Hamstrung or properly calibrated? Federalism and the appropriate role of government in the post-Sarbanes-Oxley world

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Many events that preceded the passage of the Sarbanes–Oxley Act 2002 are now well known. Congress rushed to enact Sarbanes–Oxley to counter a growing crisis of confidence about the integrity of the US financial marketplace. The first section of this paper re-examines some of the preceding events and issues that led Congress to enact this broad legislation. The second section then examines some problematic federalism issues raised by the legislation. The third section discusses some of the new white collar crime provisions enacted by Sarbanes–Oxley, as well as Congress's mandate for the US Sentencing Commission to increase the punishment for key white collar offences.International Journal of Disclosure and Governance (2004) 1, 385–412; doi:10.1057/palgrave.jdg.2040038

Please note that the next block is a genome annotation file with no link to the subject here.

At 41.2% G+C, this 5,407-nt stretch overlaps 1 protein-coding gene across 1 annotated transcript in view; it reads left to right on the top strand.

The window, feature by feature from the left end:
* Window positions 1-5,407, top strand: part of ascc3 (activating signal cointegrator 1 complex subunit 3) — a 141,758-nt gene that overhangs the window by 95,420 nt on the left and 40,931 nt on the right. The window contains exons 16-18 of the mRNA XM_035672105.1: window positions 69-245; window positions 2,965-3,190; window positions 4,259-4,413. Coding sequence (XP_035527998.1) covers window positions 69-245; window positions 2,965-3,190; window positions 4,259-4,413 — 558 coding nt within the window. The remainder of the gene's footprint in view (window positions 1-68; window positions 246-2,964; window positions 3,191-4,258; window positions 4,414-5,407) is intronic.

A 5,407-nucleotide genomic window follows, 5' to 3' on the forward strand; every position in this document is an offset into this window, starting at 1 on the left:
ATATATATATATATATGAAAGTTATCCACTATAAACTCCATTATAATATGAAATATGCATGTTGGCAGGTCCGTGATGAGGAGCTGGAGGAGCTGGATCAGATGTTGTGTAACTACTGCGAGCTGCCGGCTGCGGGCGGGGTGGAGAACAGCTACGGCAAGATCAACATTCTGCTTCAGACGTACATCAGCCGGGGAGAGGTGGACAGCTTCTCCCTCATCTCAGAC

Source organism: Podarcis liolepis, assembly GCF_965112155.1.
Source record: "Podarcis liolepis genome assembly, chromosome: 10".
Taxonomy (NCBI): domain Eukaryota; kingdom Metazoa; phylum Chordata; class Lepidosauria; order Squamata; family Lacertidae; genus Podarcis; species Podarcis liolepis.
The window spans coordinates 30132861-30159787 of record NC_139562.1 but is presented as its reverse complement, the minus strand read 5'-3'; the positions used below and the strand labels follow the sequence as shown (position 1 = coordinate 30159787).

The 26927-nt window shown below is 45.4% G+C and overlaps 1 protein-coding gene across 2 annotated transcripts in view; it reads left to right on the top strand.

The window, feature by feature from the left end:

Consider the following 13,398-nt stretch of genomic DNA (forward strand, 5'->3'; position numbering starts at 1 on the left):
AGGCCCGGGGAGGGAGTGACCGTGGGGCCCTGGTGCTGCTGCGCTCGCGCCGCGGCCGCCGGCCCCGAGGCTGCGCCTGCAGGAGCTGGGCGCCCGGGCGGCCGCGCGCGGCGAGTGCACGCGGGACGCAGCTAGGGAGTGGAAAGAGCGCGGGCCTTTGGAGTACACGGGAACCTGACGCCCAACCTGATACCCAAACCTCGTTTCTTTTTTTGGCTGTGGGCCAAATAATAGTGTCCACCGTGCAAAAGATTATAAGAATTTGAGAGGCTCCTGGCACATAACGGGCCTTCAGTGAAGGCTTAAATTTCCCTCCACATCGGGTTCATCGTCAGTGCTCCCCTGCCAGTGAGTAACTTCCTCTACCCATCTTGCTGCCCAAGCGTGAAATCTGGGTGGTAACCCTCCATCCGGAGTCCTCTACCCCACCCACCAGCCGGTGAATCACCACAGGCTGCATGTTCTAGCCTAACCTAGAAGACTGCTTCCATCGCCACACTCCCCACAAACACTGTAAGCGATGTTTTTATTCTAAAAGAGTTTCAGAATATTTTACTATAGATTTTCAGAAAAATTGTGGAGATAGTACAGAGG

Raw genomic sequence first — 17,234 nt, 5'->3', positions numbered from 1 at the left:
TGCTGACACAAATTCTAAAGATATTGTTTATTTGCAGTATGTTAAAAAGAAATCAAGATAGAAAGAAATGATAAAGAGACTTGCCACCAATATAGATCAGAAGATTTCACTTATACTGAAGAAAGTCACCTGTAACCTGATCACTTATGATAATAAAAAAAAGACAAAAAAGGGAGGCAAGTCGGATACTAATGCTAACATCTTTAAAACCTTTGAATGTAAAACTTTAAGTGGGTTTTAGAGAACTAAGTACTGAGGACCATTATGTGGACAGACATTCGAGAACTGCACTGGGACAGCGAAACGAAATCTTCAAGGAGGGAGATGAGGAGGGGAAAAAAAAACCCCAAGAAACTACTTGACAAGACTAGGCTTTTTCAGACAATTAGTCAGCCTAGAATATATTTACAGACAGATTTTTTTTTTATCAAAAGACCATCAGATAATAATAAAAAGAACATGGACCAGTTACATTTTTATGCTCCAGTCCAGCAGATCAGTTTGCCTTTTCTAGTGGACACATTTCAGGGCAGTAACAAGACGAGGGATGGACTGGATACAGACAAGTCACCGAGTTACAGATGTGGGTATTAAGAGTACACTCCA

Document Type: Research Article

DOI: http://dx.doi.org/10.1057/palgrave.jdg.2040038

Affiliations: 1Partner, Hamel Bowers and Clark LLP, 5300 Memorial Drive, Suite 900, Houston, Texas 77007, USA;, Tel: +1 713 869 0557, Fax: +1 713 869 0677, Email: mclark@hbc-trial-law.com

Publication date: October 1, 2004

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